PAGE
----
Silicon and oxygen are the earth's two most abundant elements and together they make silica, one of the earth's three most common rock forming minerals.
Silica occurs in three main crystalline forms. The principal occurrence is as the mineral quartz but it also occurs in other rarer mineral forms known as tridymite and cristobalite. It is a very durable mineral resistant to heat and chemical attack and it is these properties that have made it an essential raw material for many industrial and societal applications.
The first industrial uses of crystalline silica were probably related to metallurgical and glass making activities a few thousand years BC. It has continued to support human development throughout history, being a key raw material in the industrial revolution especially in the glass, foundry and ceramics industries and is imperative for the development of the green revolution, notably renewable energy. Silica contributes to today's Information Technology revolution and is a primary component of mobile phones and tablets.
Silica (industrial) sands contain a high proportion of silica (normally, but not exclusively, more than 95% SiO2). It is recognised by government as an essential raw material of national importance and as such there is a requirement to provide an adequate and steady supply, through maintaining stocks of permitted reserves and safeguarding silica sand resources.
The main end uses of silica sand are:
Silica is the major ingredient in virtually all types of glass. The principal glass products include containers (bottles and jars), flat glass (windows, mirrors, vehicle glazing, etc.), lighting glass (light bulbs, etc.), tableware (crystal, drinking glasses etc.), personal mobile devices, decorative glass, fibreglass, optical glass and vacuum flasks.
Silica has a high melting point, 1610oC and is used extensively in the ferrous and non-ferrous foundry industries. The high melting point enables castings to be produced by pouring molten metal into moulds made out of silica sand. This is critical in producing aerospace, military and automotive components.
Silica that has been ground to fine size is an ingredient of most clay bodies and is a major constituent of ceramic glazes. Typical everyday products include tableware, sanitaryware, ornaments and wall and floor tiles.
Closely sized grades of silica sand are the principal filtration medium used by the food and water industry to extract solids from potable and wastewater.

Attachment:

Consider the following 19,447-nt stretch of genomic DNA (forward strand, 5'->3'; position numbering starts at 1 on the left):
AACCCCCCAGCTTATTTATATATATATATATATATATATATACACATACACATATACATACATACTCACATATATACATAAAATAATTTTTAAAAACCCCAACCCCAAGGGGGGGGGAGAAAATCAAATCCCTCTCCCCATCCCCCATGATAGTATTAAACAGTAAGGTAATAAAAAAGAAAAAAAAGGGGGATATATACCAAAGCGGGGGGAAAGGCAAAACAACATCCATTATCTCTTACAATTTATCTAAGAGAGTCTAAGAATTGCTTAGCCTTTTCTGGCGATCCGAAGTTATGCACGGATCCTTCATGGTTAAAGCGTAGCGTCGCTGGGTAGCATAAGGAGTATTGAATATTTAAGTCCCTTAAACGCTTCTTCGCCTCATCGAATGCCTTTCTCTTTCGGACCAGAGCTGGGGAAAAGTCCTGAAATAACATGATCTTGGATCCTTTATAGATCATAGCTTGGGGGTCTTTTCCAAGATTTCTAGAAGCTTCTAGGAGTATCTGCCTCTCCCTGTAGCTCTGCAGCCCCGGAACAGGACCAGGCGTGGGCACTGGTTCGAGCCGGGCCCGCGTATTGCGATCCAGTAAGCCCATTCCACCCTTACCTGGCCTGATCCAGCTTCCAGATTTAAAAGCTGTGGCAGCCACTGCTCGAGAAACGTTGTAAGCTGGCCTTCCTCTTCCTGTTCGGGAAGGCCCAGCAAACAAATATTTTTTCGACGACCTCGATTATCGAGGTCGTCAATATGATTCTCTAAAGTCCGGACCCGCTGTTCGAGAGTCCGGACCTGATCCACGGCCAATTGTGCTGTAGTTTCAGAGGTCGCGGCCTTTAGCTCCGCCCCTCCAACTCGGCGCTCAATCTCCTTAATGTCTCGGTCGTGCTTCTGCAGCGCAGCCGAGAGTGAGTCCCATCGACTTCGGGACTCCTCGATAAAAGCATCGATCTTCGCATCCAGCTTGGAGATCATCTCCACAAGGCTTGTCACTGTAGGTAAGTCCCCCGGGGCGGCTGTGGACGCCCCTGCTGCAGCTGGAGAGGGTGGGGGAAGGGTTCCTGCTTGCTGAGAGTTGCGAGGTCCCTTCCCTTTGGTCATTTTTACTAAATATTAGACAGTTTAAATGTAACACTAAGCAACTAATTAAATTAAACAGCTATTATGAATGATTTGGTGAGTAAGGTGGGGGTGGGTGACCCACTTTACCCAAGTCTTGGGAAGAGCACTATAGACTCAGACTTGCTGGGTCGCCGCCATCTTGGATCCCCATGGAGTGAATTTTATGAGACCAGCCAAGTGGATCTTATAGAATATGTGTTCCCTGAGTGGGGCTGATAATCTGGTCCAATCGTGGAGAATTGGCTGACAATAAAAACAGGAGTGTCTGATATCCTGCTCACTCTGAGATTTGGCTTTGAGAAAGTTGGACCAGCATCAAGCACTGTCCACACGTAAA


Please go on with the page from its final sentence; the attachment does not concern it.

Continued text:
The construction industry is founded on silica and there are a host of specialist industrial applications where technical grades requiring exacting tolerances are necessary for a range of building products including silica and aerated concrete blocks, floor and roof tiles, flooring and rendering compounds, roofing felt and cement and resin injection systems.
Silica sand is used for equestrian surfaces, in artificial turf, golf course root zones, bunkers and top dressings, football, rugby, cricket and other sports pitch construction and surface dressing and as well as children’s play sands.
Silica sand has a variety of safety applications in transport, including reflective surface applications such as white line markings and of increasing importance, rail braking medium, where the sand is used to increase the grip under braking. All new trains require sand braking systems, with the existing rolling stock also being retro-fitted. Silica is also used in the manufacture of chemicals and metals, fillers in numerous products, plastic and otherwise, the manufacture of refractories, biomass energy generation, and as additives in agricultural and horticultural products. It is difficult to imagine modern life without silica!
High grade silica sand is usually found as unconsolidated deposits below thin layers of soil and overburden. After quarrying, the sand routinely undergoes processing before sale. The processing may include washing and cleaning of the grains, sizing to remove coarse and very fine fractions, and physical and chemical processes to remove iron, chromium and other deleterious minerals, such as through magnetic separation. After processing, the sand may be dried and some applications require it to be ground in ball mills to produce very fine material.
A constituent body of MPA, the Silica and Moulding Sands Association (SAMSA) was established in 1941 and has represented the interests of MPA's silica sand producers for 80 years. In 2019, SAMSA commissioned the British Geological Survey to review and update the Government commissioned Mineral Planning Factsheet on Silica Sand. The most downloaded factsheet in the suite, the new factsheet was published in January 2020 and is available from www2.bgs.ac.uk/mineralsuk/planning/mineralPlanningFactsheets.
This factsheet provides an overview of silica sand supply in the UK. It is one of a series on economically important minerals that are extracted in Britain and is primarily intended to inform the land-use planning process. It is not a statement of planning policy or guidance; nor does it imply Government approval of any existing or potential planning application in the UK administration.
Please contact SAMSA for further information.
The Mineral Products Association (MPA) is the trade association for the aggregates, asphalt, cement, concrete, dimension stone, lime, mortar and industrial sand industries.
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